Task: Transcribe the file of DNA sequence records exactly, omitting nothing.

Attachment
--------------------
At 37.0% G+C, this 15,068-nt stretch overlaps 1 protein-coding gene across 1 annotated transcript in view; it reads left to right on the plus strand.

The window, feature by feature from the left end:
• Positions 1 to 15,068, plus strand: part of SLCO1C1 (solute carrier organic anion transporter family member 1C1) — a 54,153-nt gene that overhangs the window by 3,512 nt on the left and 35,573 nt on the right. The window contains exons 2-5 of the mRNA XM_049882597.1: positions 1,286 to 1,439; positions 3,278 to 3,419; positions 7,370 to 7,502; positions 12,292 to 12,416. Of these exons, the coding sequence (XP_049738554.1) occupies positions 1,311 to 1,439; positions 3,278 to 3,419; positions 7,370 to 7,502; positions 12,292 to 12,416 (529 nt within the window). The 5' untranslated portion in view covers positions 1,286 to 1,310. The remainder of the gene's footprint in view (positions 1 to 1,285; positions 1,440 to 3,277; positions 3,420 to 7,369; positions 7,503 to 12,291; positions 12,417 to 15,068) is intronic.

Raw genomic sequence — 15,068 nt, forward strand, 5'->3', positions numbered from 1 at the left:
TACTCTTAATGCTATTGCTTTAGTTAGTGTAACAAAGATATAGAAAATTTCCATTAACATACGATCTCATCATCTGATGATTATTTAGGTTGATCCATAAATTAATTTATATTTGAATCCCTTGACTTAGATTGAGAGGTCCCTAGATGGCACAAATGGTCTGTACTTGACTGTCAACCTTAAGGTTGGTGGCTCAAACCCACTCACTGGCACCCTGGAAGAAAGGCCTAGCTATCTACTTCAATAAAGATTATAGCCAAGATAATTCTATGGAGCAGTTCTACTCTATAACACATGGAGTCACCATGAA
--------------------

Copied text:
At 37.0% G+C, this 15,068-nt stretch overlaps 1 protein-coding gene across 1 annotated transcript in view; it reads left to right on the plus strand.

The window, feature by feature from the left end:
• Positions 1 to 15,068, plus strand: part of SLCO1C1 (solute carrier organic anion transporter family member 1C1) — a 54,153-nt gene that overhangs the window by 3,512 nt on the left and 35,573 nt on the right. The window contains exons 2-5 of the mRNA XM_049882597.1: positions 1,286 to 1,439; positions 3,278 to 3,419; positions 7,370 to 7,502; positions 12,292 to 12,416. Of these exons, the coding sequence (XP_049738554.1) occupies positions 1,311 to 1,439; positions 3,278 to 3,419; positions 7,370 to 7,502; positions 12,292 to 12,416 (529 nt within the window). The 5' untranslated portion in view covers positions 1,286 to 1,310. The remainder of the gene's footprint in view (positions 1 to 1,285; positions 1,440 to 3,277; positions 3,420 to 7,369; positions 7,503 to 12,291; positions 12,417 to 15,068) is intronic.

Raw genomic sequence — 15,068 nt, forward strand, 5'->3', positions numbered from 1 at the left:
TACTCTTAATGCTATTGCTTTAGTTAGTGTAACAAAGATATAGAAAATTTCCATTAACATACGATCTCATCATCTGATGATTATTTAGGTTGATCCATAAATTAATTTATATTTGAATCCCTTGACTTAGATTGAGAGGTCCCTAGATGGCACAAATGGTCTGTACTTGACTGTCAACCTTAAGGTTGGTGGCTCAAACCCACTCACTGGCACCCTGGAAGAAAGGCCTAGCTATCTACTTCAATAAAGATTATAGCCAAGATAATTCTATGGAGCAGTTCTACTCTATAACACATGGAGTCACCATGAA